These police short stories all feature police detectives or officers carrying out an investigation. Some are procedurals with forensic evidence.
Police Short Stories
“The Bone-Headed League” by Lee Child
An FBI agent who thoroughly enjoys England is assigned to the embassy in London. The work is easy. He liaises with the police when Americans are involved in a crime. One day, he’s called to Baker Street by Scotland Yard. Some details of the case are obvious references to a story he’s familiar with. His enthusiasm for British things takes over.
This story can be read in the preview of The Mammoth Book of Best British Crime 10. (29% in)
“Murder at the Metropole” by Robert J. Randisi
Detective Val O’Farrell is at the Hotel Metropolis in Times Square. A body is on the front steps. He’s joined by Sgt. McKeever. The deceased is a man they both recognize—Herman Rosenthal, who ran an illegal casino. They know who the press is going to blame for this. O’Farrell has to find out if it’s true.
This story can be read in the preview of Crime Square. (17% in)
“12:01 AM” (A Karen Vail Story) by Alan Jacobson
Vaughn is on death row and due to be executed in 2 hours. He thinks back on his “work” and accepts his fate. He takes some solace in the fact that his legacy will live on. Three hours earlier, Debra Mead was coming out of a grocery story when she was pulled into a van. A rookie detective noticed a similarity to an old case.
This story can be read in the preview of Nothing Good Happens After Midnight: A Suspense Magazine Anthology. (28% in)
“Fast (A Kathryn Dance Story)” by Jeffery Deaver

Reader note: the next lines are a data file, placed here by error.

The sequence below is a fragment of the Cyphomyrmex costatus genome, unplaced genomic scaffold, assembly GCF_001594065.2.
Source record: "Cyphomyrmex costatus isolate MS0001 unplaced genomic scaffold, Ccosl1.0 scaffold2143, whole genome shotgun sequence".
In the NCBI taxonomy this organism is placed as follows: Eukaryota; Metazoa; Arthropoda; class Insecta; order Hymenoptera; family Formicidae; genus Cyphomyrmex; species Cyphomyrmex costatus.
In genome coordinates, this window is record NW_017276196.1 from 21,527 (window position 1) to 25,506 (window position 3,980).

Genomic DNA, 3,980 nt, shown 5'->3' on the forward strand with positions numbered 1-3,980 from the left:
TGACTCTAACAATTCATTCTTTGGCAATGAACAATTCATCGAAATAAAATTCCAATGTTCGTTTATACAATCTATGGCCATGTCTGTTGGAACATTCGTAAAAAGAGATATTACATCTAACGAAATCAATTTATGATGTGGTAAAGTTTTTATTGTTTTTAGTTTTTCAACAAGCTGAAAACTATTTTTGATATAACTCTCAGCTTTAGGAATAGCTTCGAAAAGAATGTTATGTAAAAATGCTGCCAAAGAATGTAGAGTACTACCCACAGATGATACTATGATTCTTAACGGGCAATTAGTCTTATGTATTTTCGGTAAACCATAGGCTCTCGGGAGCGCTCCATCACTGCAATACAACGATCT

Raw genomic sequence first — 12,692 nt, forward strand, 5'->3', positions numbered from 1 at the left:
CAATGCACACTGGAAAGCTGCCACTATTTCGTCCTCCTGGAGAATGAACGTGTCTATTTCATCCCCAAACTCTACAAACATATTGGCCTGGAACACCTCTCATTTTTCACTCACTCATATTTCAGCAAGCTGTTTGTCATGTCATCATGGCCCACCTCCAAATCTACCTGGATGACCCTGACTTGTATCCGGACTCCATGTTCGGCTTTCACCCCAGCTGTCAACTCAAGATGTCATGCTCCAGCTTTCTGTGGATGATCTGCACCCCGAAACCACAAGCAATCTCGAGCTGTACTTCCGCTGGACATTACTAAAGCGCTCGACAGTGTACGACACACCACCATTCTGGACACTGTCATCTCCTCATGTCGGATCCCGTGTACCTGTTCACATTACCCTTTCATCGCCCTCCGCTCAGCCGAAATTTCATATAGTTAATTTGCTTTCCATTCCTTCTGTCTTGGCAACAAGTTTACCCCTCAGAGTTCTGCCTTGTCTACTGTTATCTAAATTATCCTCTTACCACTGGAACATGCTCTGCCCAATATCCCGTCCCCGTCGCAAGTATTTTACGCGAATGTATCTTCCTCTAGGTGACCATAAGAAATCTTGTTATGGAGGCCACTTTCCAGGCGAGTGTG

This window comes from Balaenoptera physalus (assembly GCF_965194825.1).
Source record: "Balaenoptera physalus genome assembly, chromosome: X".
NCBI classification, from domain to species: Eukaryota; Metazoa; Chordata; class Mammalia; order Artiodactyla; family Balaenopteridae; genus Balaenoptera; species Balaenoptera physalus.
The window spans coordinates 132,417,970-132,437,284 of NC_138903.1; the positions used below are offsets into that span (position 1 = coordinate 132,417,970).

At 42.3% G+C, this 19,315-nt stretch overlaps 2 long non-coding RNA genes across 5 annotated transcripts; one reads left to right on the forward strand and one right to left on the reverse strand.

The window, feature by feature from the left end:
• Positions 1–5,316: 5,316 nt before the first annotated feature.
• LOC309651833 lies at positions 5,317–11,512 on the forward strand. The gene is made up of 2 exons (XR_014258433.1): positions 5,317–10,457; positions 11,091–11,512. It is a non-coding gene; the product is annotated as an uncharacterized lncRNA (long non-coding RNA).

Kathryn and her young daughter are about to see the octopus exhibit when she gets an urgent text from work. Monitoring has picked up news of an impending terrorist attack in about two and a half hours. The location isn’t known, but the number of potential victims is—about two hundred. They have the make on a car and a last-seen location.
Most of this story can be read in the preview of Trouble in Mind: The Collected Stories. (9% in)
“Swiftwing 98” by Peter O’Donnell
Inspector Lestrade gives his new Detective Sergeant an assignment—prevent a woman, Eva Kossuth, from being murdered. She defected from Hungary and is coming to live in England. Her country believes she’s been a spy for the west. She’ll be arriving today by train, and they need to be prepared.
This story can be read in the preview of Daggers Drawn. (24% in)
“The Mystery of Chenholt” by Alice and Claude Askew
To recover from an illness, Reggie is transferred to a small police station in the country. One day, he gets a letter saying someone would come by on a vitally important matter. A man named Grimsby turns up. He’s the butler for Mr. and Mrs. Darrell. He believes Mr. Darrell is slowly poisoning his wife.
This story can be read in the preview of The Long Arm of the Law: Classic Police Stories. (33% in)
“Screwball Division” by Anthony Boucher
Detective Lieutenant MacDonald talks to the housekeeper about the murder of Father Halloran. He was shot while sitting in his chair. MacDonald tries to get the housekeeper to focus and work out a timeline. They establish he was found between 5:30 and 5:45 in the evening. MacDonald looks at Halloran’s wristwatch—it’s stopped at 7:06.
This story can be read in the preview of Exeunt Murders: The Best Mystery Stories of Anthony Boucher. (18% in)
“Away in a Manger” by Graham Brack
Slonsky, Navratil and Peiperova of the Prague police head out for a drink and patrol on Christmas Eve. Captain Lukas says he’ll meet up with them. They go to the Old Town Square, which is packed with people. There’s a nativity play starting.
This story can be read in the preview of Midwinter Mysteries: A Christmas Crime Anthology. (10% in)
“A Change of Heart” by Catherine Aird
Susan Merton sees Detective Inspector Sloan about the death of her grandmother at the hospital. Despite knowing her grandmother could have died any time due to her bad heart, Susan believes her death was intentional due to negligence.
This story can be read in the Kindle preview of Chapter and Hearse: Collected Mysteries. (27% in)
I’ll keep adding police short stories as I find more.